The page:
“A fully customized St. Andrews with 3 bedrooms, 2 1/2 baths for a total of 1,919 square feet starts at $172,900 before special Grand Opening savings,” Carmin said. “There’s so much you can do with this flexible floor plan to meet all of your needs in a new home, all for a surprisingly affordable price.”

All of The Townhomes of Monastery Woods come complete with 2-car attached garages with automatic garage door openers and two remotes plus all the benefits of maintenance-free living with an Association to remove snow and maintain the landscaping, elegant community entryways and water features.

A nice, quiet setting with four wet ponds on the north side of Cedar Lake, Monastery Woods backs up to Parrish on 129th and is very close to Route 41 as well. An emerging hotspot in Lake County, Cedar Lake offers new homebuyers resort-style living in a quiet, country setting along with the desirable amenities of city life. In addition to a thriving downtown business district and an award-winning school district, Cedar Lake features an 805-acre spring-fed lake with more than 7 miles of shoreline and tranquil beaches for the enjoyment of residents.

With plans for a total of 230 homes, McFarland Homes is also building Paired Ranch homes in Monastery Woods.

“We also have Express Homes with Spring Savings and new construction locations available for our Paired Ranch homes in Monastery Woods,” Carmin said. “These models will also be open during The Townhome Grand Opening event. Whether you’re interested in a new Paired Ranch home or one of the new Townhome models, you’ll find unparalleled value, comfort and luxury in all of the homes at Monastery Woods.”

In fact, McFarland Homes invites you to pick up a handy “Comprehensive Comparison Guide” that you can take with you and use to shop and compare while looking for your new construction home. This valuable hand out is available in all of their sales offices and thoroughly explains over 40 of the included standard features of a McFarland home.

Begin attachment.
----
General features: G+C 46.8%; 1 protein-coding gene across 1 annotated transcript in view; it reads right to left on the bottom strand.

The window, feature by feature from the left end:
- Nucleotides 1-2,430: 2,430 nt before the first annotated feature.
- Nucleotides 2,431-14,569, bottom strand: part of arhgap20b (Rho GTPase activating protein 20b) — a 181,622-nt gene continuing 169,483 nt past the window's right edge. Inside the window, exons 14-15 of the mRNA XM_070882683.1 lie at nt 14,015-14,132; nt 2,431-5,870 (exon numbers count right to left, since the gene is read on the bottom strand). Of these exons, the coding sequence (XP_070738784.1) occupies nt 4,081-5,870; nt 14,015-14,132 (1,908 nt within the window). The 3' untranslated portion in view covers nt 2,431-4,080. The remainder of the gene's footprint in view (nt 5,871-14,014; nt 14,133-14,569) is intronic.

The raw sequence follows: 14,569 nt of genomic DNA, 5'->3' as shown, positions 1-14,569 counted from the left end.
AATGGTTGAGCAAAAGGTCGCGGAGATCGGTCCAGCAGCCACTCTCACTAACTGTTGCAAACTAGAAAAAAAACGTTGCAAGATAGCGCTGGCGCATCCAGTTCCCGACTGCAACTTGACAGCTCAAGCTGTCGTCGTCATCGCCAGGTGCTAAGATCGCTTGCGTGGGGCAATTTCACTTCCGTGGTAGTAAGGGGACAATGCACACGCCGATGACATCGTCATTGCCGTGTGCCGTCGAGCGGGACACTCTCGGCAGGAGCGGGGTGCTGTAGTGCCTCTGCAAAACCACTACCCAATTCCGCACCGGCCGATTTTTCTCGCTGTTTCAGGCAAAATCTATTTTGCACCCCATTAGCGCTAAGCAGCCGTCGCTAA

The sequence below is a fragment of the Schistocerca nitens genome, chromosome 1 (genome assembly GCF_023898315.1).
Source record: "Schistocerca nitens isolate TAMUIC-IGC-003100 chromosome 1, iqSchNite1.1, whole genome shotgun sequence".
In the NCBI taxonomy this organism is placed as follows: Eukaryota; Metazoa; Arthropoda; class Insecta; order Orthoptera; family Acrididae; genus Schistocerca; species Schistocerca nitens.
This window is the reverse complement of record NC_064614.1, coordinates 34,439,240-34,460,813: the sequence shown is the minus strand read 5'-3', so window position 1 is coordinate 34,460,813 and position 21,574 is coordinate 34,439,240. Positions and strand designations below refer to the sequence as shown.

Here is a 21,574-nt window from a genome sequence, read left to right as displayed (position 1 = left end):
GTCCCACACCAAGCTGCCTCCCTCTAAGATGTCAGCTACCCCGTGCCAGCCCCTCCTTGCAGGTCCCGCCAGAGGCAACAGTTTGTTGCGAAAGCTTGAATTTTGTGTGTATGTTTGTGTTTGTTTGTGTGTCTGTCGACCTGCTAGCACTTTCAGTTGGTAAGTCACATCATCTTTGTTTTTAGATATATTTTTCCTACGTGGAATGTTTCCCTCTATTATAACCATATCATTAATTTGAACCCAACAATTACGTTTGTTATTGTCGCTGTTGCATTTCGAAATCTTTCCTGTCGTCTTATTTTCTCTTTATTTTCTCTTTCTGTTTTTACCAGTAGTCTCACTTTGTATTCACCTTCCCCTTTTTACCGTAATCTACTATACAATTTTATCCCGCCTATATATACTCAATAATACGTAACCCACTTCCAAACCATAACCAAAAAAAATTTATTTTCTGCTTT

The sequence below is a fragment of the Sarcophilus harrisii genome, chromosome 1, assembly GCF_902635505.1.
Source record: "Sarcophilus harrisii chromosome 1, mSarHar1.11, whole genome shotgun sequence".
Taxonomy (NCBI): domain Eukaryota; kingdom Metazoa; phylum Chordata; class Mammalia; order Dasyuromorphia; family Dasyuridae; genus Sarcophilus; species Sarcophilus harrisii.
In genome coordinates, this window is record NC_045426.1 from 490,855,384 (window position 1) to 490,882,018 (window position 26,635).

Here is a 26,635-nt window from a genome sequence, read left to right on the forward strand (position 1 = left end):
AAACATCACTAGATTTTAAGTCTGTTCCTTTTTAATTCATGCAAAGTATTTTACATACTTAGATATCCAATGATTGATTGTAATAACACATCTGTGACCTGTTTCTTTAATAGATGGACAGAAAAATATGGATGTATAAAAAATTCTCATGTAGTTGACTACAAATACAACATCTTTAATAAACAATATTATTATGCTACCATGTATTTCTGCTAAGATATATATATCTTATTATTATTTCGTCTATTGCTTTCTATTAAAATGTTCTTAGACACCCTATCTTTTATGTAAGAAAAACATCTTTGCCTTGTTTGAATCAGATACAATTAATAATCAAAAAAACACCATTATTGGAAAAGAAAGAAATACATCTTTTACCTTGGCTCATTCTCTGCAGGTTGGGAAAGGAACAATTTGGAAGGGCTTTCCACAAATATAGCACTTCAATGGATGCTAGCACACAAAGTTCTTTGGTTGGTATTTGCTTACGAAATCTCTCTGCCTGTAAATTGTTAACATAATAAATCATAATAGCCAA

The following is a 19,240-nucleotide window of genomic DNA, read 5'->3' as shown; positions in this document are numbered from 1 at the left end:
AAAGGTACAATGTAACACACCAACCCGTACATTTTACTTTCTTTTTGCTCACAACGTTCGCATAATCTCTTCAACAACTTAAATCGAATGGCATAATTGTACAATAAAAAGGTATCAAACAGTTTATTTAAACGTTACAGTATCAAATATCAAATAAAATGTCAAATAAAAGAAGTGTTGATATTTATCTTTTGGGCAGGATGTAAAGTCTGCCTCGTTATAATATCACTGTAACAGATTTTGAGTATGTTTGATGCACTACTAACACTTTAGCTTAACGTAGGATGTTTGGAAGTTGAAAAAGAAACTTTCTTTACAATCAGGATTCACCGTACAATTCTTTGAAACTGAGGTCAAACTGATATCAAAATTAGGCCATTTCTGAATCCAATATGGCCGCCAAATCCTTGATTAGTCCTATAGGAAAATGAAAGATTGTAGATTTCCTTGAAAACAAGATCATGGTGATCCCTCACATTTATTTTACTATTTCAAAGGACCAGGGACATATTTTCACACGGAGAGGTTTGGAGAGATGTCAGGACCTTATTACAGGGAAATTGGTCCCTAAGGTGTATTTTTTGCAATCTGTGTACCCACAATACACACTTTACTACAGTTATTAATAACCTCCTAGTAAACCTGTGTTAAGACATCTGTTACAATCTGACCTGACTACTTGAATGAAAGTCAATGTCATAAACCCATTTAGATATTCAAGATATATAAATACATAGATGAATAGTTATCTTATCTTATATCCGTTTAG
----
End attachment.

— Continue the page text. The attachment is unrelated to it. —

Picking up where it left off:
According to Carmin, some features are visible to you when you go through a new construction home and other items are behind the drywall. Both are extremely important to the comfort and maintenance of your home. Educated home buyers need to know the facts about the purchase that is typically their largest, single investment.

Once you have the facts and compare all of the standard features, McFarland Homes is confident that you will want to become a McFarland homeowner.

From their custom homes division and their first maintenance free, all-brick, paired ranch homes, McFarland Homes has always been an innovator in home plans offered through out Lake County. They currently offer Single Family Ranch Cottages in Griffith’s West Haven Manor and Paired Ranch Homes in Merrillville’s Mesa Ridge. McFarland Homes also recently introduced their Townhomes in The Gates of St. John.

Saturday, March 8, 2008

Cedar Lake dredging fund earns approval

A state oversight panel has given final approval for $2 million to help dredge Cedar Lake.

The funds were included in the state budget legislators approved last year, but the project needed a final nod from the State Budget Committee. The five-member panel -- four lawmakers and the governor's budget director -- unanimously approved the project Monday.

Cedar Lake Town Manager Joan Boyer told the committee the $2 million would be used to acquire land to deposit the materials scraped from the bottom of the lake. Once the project is complete, the land will be capped and converted to a large park.

"Cedar Lake does not have a large park," Boyer said. "We just have little pocket parks."

The town is expected to contribute $2.5 million to the dredging project. Combined with the state money, those funds are expected to leverage $8.5 million in federal dollars.

State Budget Committee documents describe the project as an aquatic ecosystem restoration that will "reduce pollutants entering Cedar Creek and downstream communities and support economic growth in Northwest Indiana."

Tuesday, February 26, 2008

St. John, S'ville developments to draw thousands

Tuesday, February 26, 2008

Two major developments in Tri-Town are expected to draw thousands of new residents over the next decade.

With 1,400 housing units on 720 acres, The Gates of St. John will bring about 4,200 people to St. John over the 10-year buildout, Town Manager Steve Kil said.

"This one development would account for half of the 2000 (St. John) population," he said.

The Gates, which is not a gated community, is divided into a dozen communities, each with a different name, such as Autumn Gate and Magnolia Gate. The development is bordered by 101st Avenue on the north, Cline Avenue on the east, U.S. 231 on the south and Parrish Avenue on the west.

For planning purposes, the development is divided into units, or phases. Each of the approximately 22 phases is approved separately. About 60 percent of The Gates is through the platting process, but none of the phases is built out yet, Kil said.

"I think it's going pretty good, given the size of the development," he said.

The Gates includes more than just houses.